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Try out PMC Labs and tell us what you think. Learn More. Urbanization, pollution and the modification of natural landscapes are characteristics of modern society, where the change in human relations with the environment and the impact on biodiversity are environmental determinants that affect the health-disease relationship.
The skin is an organ that has a strong interface with the environment and, therefore, the prevalence patterns of dermatoses may reflect these environmental changes. In this article, aspects related to deforestation, fires, urbanization, large-scale agriculture, extensive livestock farming, pollution and climatic changes are discussed regarding their influence on the epidemiology of skin diseases.
It is important that dermatologists be aware of their social responsibility in order to promote sustainable practices in their community, in addition to identifying the impacts of environmental imbalances on different dermatoses, which is essential for the prevention and treatment of these diseases. Since its inception around thousand years ago, the history of Homo sapiens has comprised a strong interaction with the environment, especially from migrations outside Africa, where climatic, geographical and vegetation contingencies imposed adaptive pressures that resulted in much of the diversity of the species.
Therefore, environmental determinants have influenced both the evolution of the species and the health of humans. While the Homo sapiens species evolved, it intensively interacted with the environment, interfering in the health-disease relationship. Human hunter and gatherer groups such as Pygmies and Amerindian groups caused a discreet environmental impact, as they had a shorter life expectancy and were more exposed to environmental problems, such as accidents caused by animals, floods, infestations, zoonoses and dietary restrictions e.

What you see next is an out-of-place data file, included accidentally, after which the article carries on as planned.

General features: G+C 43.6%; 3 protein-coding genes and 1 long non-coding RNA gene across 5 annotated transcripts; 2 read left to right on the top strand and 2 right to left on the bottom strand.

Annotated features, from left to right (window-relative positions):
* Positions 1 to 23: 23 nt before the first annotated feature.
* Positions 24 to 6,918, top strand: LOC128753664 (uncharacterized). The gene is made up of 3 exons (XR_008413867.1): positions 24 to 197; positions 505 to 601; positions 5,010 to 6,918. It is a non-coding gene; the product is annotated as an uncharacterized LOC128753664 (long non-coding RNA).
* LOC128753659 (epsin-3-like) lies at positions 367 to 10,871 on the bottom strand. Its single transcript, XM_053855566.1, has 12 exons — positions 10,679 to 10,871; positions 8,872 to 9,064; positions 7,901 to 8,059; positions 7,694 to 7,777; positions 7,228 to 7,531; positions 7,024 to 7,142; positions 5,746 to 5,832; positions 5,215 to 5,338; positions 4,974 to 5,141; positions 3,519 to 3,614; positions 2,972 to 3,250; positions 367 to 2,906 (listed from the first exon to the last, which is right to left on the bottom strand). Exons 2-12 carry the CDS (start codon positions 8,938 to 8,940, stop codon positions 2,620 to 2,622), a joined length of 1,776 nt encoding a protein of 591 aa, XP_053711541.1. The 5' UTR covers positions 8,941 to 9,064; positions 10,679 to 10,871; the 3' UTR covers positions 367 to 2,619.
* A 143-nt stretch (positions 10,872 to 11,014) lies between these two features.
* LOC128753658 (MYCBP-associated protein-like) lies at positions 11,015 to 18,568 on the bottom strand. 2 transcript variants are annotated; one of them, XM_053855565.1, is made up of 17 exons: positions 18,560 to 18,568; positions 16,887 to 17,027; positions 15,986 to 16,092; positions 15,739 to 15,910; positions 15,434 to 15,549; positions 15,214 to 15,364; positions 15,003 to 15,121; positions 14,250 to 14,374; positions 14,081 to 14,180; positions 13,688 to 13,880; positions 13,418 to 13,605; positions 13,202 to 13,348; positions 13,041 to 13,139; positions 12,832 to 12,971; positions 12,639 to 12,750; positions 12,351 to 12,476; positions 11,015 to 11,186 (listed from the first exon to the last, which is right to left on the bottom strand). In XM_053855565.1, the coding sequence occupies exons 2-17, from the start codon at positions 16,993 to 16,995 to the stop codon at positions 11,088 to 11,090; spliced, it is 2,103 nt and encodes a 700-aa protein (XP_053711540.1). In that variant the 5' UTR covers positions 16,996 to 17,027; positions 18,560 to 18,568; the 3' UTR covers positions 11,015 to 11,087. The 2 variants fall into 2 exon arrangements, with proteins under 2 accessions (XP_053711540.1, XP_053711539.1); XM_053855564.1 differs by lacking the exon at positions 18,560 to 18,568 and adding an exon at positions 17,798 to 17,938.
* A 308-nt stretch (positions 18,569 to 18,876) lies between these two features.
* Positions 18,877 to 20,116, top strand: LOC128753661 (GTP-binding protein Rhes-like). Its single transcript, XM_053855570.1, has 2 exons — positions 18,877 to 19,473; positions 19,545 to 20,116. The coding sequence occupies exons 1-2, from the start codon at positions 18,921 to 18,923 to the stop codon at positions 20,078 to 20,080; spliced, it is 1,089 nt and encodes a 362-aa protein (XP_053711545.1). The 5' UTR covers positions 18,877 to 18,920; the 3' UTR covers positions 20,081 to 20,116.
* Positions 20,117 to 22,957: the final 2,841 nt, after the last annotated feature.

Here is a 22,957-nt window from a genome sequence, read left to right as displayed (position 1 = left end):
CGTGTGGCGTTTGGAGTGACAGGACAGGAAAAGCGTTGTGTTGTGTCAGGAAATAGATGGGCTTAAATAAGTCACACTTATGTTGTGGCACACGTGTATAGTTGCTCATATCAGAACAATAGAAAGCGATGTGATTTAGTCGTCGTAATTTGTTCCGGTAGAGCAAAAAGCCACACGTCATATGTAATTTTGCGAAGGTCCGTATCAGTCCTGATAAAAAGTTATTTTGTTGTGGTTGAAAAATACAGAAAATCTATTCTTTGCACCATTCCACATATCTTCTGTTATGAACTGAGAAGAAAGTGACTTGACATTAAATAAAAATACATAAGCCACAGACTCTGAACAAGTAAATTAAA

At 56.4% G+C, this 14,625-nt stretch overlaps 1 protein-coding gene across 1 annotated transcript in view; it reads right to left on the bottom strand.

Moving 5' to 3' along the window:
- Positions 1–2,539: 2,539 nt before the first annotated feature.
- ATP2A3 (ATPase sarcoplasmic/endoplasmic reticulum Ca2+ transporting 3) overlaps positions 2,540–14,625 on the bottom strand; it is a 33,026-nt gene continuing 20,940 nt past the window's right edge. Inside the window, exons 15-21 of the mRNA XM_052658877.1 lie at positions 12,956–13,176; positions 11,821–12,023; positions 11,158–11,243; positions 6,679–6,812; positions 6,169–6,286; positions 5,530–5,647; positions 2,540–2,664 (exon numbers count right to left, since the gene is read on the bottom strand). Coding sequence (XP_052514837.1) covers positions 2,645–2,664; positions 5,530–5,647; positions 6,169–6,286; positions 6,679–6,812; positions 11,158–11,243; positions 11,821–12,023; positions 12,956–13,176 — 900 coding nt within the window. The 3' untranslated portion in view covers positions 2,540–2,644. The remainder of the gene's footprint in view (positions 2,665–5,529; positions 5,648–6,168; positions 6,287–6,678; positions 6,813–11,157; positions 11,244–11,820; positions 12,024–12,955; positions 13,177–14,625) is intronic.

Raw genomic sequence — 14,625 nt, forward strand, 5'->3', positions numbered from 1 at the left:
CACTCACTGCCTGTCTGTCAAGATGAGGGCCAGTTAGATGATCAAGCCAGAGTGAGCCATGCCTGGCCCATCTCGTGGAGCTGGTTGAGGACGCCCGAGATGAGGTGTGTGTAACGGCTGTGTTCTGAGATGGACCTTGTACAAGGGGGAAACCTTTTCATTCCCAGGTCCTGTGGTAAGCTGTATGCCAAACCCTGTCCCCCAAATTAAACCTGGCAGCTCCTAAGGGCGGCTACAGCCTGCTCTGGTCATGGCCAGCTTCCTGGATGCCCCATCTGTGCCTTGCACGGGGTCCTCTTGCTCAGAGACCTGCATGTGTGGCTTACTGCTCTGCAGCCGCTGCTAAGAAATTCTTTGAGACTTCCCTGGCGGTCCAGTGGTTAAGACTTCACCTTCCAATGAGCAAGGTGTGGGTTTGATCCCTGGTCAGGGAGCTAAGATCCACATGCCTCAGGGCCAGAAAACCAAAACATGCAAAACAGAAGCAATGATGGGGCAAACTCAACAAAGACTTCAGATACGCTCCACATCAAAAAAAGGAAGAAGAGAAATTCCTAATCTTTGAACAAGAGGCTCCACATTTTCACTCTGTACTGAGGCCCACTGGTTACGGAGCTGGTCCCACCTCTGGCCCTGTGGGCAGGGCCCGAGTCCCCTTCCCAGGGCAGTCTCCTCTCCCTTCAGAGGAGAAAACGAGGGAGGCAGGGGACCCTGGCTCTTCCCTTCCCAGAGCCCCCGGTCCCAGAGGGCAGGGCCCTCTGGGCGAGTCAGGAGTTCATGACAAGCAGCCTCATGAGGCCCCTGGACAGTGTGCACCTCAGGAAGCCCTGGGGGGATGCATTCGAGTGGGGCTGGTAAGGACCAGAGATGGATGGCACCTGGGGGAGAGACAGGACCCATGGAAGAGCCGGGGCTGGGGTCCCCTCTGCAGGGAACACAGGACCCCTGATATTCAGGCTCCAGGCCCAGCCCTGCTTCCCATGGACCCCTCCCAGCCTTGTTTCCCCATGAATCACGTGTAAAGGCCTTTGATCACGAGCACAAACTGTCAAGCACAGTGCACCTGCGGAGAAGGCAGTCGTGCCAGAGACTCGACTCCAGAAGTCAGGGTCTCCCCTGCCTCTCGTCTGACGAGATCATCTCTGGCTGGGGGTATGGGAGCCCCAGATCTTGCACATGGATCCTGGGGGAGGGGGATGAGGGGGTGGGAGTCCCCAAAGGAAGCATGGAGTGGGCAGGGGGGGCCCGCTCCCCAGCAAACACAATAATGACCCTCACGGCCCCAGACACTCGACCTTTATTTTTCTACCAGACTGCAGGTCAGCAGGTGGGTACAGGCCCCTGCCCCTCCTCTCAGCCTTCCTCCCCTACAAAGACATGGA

From the moment Homo sapiens acquired a certain domain of agriculture, fishing and domestication of animals, they began to settle into territories, establishing the first population centers. This required greater use of natural resources and modification of the local environment. Thus, there was a gain in longevity, protection against natural hazards and the possibility of territorial expansion. With the development of industrialization and changes in the means of production, there have been demographic explosions, urbanization and migratory flows to urban areas.